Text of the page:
Andy Murray got his revenge in Rome.
One week removed from losing to Novak Djokovic for the fourth-straight time, Murray got his pound of flesh in the Italian capital. Murray has struggling against the world No. 1 in recent years, this victory was only his second over Novak since claiming the Wimbledon title in 2013. In Rome, Andy flipped the script and gained the clear statistical edge, evidenced by the 6-3, 6-3 score line.
As we move one week closer to Roland Garros, let’s use some numbers to understand just how Murray managed to defeat Djokovic.
In general, Murray’s serve underperforms on the ATP tour when compared to his ranking. In Rome, he was extremely aggressive with his serve speed, allowing him to boost winning percentages significantly. His first and second serves averaged 119 mph and 94 mph respectively, both quite a few mph faster than Djokovic’s. This allowed him to win 81.6% of points on first serve and 47.6% on second serve, about 15 ticks higher (for both serves) than their final in Madrid. Everyone knows that Muzz has a wicked return game, but if he can throw this into the mix, look out Roland Garros.
When you have a chance to break Novak Djokovic, you better take it. In pressure situations, Novak somehow knows how to turn up the heat, evidenced by a 20% break point conversion rate by Murray in the Madrid final. This time, it was Andy turning up the heat. He broke three times in six chances, and on championship point, finished in style.
For good measure, Muzz saved all three break points he faced on serve – a real testament to his quality in the final. Let’s be clear. He wasn’t bunting the ball back in on break point. He was hitting monster serves and following them in, finishing at the net and extinguishing any hope for the Djoker. That’s how a champion plays.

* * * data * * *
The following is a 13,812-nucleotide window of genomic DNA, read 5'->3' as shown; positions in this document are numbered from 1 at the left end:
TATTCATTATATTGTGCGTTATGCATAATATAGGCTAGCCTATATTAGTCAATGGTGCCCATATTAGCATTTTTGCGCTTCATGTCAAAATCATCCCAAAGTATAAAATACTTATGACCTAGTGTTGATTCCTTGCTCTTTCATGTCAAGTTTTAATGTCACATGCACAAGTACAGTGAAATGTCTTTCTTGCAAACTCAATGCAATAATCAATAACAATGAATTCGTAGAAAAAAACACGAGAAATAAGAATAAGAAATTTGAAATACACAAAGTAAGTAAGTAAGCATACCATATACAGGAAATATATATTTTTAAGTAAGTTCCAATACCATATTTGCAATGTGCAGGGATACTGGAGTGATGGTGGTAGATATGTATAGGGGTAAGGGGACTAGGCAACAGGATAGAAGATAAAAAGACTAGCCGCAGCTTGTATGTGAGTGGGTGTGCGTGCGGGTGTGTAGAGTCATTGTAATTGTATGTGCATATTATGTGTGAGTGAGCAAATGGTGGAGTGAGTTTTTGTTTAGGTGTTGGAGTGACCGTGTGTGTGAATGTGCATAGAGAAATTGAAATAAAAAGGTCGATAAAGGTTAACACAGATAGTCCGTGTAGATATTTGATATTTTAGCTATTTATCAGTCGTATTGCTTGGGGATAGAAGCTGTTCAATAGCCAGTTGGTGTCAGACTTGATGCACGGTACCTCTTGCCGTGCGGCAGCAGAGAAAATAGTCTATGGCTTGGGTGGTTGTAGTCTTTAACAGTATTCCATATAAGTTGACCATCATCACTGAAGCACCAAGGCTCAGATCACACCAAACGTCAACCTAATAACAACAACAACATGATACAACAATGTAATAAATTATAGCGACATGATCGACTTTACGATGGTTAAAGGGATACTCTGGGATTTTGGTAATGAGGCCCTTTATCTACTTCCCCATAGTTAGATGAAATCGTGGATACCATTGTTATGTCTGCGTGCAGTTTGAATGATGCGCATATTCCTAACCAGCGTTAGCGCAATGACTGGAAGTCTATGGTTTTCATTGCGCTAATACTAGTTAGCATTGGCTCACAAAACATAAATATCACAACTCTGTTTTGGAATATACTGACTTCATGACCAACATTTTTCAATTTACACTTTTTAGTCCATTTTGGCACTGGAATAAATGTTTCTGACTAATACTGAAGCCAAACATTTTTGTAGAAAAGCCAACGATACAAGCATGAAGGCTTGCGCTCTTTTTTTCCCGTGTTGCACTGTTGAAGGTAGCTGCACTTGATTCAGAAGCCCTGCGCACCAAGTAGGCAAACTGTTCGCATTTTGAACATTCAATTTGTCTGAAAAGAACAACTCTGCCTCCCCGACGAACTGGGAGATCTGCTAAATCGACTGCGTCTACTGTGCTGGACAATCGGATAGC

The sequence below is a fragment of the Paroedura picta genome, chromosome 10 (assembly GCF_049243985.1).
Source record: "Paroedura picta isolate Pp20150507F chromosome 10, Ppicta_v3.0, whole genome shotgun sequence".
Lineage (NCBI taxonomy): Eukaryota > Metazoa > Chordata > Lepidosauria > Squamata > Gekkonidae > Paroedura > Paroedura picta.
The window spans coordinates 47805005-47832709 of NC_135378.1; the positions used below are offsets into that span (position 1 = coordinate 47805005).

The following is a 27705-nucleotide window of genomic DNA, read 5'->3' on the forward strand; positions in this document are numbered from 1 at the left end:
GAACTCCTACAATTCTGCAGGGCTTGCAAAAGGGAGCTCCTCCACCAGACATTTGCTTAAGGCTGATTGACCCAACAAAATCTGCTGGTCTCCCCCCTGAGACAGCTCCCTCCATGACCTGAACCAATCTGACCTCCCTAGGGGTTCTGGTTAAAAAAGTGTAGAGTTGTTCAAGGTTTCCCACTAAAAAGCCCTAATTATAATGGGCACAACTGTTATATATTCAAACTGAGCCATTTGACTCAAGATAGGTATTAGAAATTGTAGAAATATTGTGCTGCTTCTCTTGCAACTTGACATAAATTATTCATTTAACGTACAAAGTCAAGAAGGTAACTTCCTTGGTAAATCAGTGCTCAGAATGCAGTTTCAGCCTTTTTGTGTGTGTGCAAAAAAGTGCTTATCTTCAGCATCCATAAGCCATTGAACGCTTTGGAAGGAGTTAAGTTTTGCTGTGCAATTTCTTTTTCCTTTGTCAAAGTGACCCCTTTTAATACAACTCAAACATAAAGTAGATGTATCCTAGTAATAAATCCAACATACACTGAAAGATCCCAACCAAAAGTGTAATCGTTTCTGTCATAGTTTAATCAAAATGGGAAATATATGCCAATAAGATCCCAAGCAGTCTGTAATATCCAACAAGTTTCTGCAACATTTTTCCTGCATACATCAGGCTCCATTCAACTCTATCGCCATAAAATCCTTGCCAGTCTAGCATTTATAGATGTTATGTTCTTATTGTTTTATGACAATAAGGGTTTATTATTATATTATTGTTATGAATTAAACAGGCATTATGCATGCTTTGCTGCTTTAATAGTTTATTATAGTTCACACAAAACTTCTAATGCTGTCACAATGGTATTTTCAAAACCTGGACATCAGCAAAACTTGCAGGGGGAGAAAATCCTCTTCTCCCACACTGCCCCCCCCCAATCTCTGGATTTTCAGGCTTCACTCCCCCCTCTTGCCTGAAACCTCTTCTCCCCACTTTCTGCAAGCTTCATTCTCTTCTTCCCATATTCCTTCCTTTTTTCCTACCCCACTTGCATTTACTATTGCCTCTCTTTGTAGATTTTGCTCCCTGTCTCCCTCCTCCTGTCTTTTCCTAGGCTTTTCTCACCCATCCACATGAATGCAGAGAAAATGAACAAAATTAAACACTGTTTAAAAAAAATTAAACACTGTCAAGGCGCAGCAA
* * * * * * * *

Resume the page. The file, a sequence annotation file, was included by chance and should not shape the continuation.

Speaking of following shots into the net, Murray won 13 of 17 points at the net. We all know how difficult it is to out-rally Djokovic, so you have to find other ways to finish points. Murray did just that, especially in high-pressure situations.
At times, it seems like Novak can move players around as if they were on a string – Murray turned the tables in Rome. Djokovic was slip-sliding all over the place, was NOT happy about it, and made sure to let the umpire know (his rant was definitely NSFW).
In the second round, Djokovic beat Stephane Robert in two sets and ran an average of 58 metres per game. Against Murray, he ran an average of 85 (!) metres per game – almost a 50% INCREASE in the same amount of sets. Murray forced him to run much more using his incredible array of shots, and most notably, the drop shot.
Murray was +5, Djokovic was -8. That’s all there is to say.
To be fair, Novak had a much harder run to the finals in Italy. The average rank of his first four opponents was 37, while Murray’s was 46. Djoker got Rafael Nadal in the quarters and Kei Nishikori in the semis, compared to David Goffin and Lucas Pouille for Murray (lol). Better quality opponents produce matches that are more draining, more intense, and in general, quite a bit longer.
In Rome, Murray only play 5 hours and 14 minutes through his first four matches, compared to 8 hours and 28 minutes for Novak (!). It’s almost as if Novak played an extra two matches before coming up against Murray in the final. Novak looked worn from his previous matches, and Andy made him pay.
Murray was firing on all cylinders in Italy, becoming the first Brit to capture the Rome title. This match had to be a massive shot in the arm for Andy, especially with Roland Garros right around the corner…